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Chicago Beaches Remain Closed, but Chicagoans Can Drink a Cold Beer on the Lakefront

In what is certainly some refreshing news for residents of Chicago, Gov. Pritzker gave the green light to open lakefront restaurants last week. Beaches do still remain closed, here is why we believe they should stay that way. Chicagoans however will still be able to enjoy a cold beer on the lakefront, with restrictions being relaxed last Friday.

This is the statement from the Chicago Park District:

“Lifting restrictions on lakefront concessions allows the City to maximize the use of outdoor space while supporting lakefront businesses, lakefront restaurants with patios can accommodate seated dining service; grab and go concessions will require patrons to make their purchase and keep it moving.”

 

Apprehension

There will be some clear apprehension from all parties as the restrictions begin to ease up, and it is important that everyone follows safety guidelines. Even the day after the announcement of this reopening, the state saw its highest recorded number of new coronavirus cases since the beginning of June.

It has been two weeks since bars and restaurants were able to reopen with limited capacity and so far it is working well. We covered this Riverside floating bar, which managed to open with ease under new restrictions. Lakeside restaurants and bars weren’t included in that originally, until Tuesday’s announcement giving them the green light.

Originally this news had been the source of frustration and many couldn’t understand why Gov. Pritzker agreed to it. Reggie on the Beach’s owner Robby Glick was one of the owners most annoyed by the news, claiming a double-standard:

“The riverwalk is open, the harbors are open, the harbor bars are open, but the beach is closed and anything on the beach is closed. Our restaurant is right across the street from a harbor, other harbor bars are open yet we weren’t allowed to open because we were technically on the beach.”

Thankfully however the rules have been balanced out and President of the Lakefront Hospitality Group cannot wait to swing those doors open again:

“We’re just thrilled to be able to get back to business and be able to provide a great setting for people in the city, we’ve been prepared for a long time for reopening and we’re glad to say that we’re ready to roll.”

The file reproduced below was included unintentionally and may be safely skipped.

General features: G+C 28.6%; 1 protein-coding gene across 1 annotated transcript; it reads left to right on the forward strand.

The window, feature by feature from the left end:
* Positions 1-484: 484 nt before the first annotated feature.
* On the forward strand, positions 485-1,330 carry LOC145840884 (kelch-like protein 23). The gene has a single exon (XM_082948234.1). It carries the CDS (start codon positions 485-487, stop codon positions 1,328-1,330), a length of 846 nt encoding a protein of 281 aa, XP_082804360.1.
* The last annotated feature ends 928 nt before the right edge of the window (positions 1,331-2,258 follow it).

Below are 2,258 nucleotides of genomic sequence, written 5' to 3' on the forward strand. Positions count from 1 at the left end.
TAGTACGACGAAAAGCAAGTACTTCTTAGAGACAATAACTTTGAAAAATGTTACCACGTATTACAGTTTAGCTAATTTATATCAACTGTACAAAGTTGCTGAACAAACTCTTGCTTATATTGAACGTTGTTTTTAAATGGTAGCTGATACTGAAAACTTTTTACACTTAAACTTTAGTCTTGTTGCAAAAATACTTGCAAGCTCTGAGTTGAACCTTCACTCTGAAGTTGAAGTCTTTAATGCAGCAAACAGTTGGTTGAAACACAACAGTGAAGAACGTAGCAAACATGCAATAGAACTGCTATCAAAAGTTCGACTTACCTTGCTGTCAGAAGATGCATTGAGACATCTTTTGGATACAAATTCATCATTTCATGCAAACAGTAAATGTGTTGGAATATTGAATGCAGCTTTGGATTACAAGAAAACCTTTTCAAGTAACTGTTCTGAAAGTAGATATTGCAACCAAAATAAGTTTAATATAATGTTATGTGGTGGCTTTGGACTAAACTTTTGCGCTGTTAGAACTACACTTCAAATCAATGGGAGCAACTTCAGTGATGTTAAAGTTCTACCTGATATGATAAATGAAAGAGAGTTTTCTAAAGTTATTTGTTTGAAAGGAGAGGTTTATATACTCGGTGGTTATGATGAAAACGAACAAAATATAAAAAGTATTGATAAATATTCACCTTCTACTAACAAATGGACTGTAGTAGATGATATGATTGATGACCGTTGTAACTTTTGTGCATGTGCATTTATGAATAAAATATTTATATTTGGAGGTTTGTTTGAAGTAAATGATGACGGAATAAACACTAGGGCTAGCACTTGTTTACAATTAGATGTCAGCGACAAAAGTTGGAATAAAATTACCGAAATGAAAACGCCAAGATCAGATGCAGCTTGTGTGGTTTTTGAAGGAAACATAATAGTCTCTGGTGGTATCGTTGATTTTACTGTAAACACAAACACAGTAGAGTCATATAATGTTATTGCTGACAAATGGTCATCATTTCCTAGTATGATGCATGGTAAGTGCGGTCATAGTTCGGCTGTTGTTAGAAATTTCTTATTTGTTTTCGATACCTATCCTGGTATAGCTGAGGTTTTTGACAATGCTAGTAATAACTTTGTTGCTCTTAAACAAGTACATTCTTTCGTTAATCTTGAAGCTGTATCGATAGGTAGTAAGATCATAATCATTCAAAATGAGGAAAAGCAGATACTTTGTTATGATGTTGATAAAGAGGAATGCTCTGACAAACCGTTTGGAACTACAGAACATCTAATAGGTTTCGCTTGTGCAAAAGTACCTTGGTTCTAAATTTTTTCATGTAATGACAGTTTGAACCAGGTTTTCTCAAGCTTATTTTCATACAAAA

Money and Happiness

There’s been a lot of discussion about the economic impact of the pandemic on Chicago and this news comes as further relief for some. This allows residents to have some sense of normalcy in these trying times.

Naturally, this will also help the restaurants which have struggled to stay afloat over the last six months by bringing revenue back to their business. Closed bars and restaurants also impacted food producers, brewers, and shipping companies, all of whom will welcome this latest reopening.

 

Safety Measures

There will be strict safety measures in place for those businesses opening back up. Customers must maintain a safe distance from one another, face masks will be mandatory until you sit down at a table and temperature checks will be carried out on all customers. Each establishment must also ensure the availability of sanitizing stations and that they fill to no more than 25% of their seating capacity.

Safety measures are very much the new normal and residents of Chicago will have to get on board. In reality, this is not a difficult task. We previously reported on the reopening of Millennium Park, who found the enforcement of new rules easy and widely respected by responsible residents.

 

Phase 5 

Chicago is currently contemplating the 5th phase plan to get the city reopened as it was prior to lockdown. Currently, the city is in the 4th phase, and phase 5 only looks to be possible if there is a vaccine found against the virus. Although State Gov. Pritzker has vowed to continuously revise the reopening plan, Mayor Lightfoot feels things are going too slow. When restrictions on indoor dining were announced, Lightfoot had this to say:

“I do think that we can open up indoor dining, and do it safely, and I think sooner rather than later. This is something that I have been advocating for some time, but we’ve not been able to make progress with the state, which is unfortunate,”

The hope moving forward is that both Gov. Pritzker and Mayor Lightfoot are on the same page and looking to kickstart the economy and deliver a safe space for residents. It is time to get this city up and running again.

This should prove to be a happy week for residents of Chicago. Getting out for a beer, a conversation, perhaps even heading to one of the nude clubs we reviewed here, anything to feel free and happy again.

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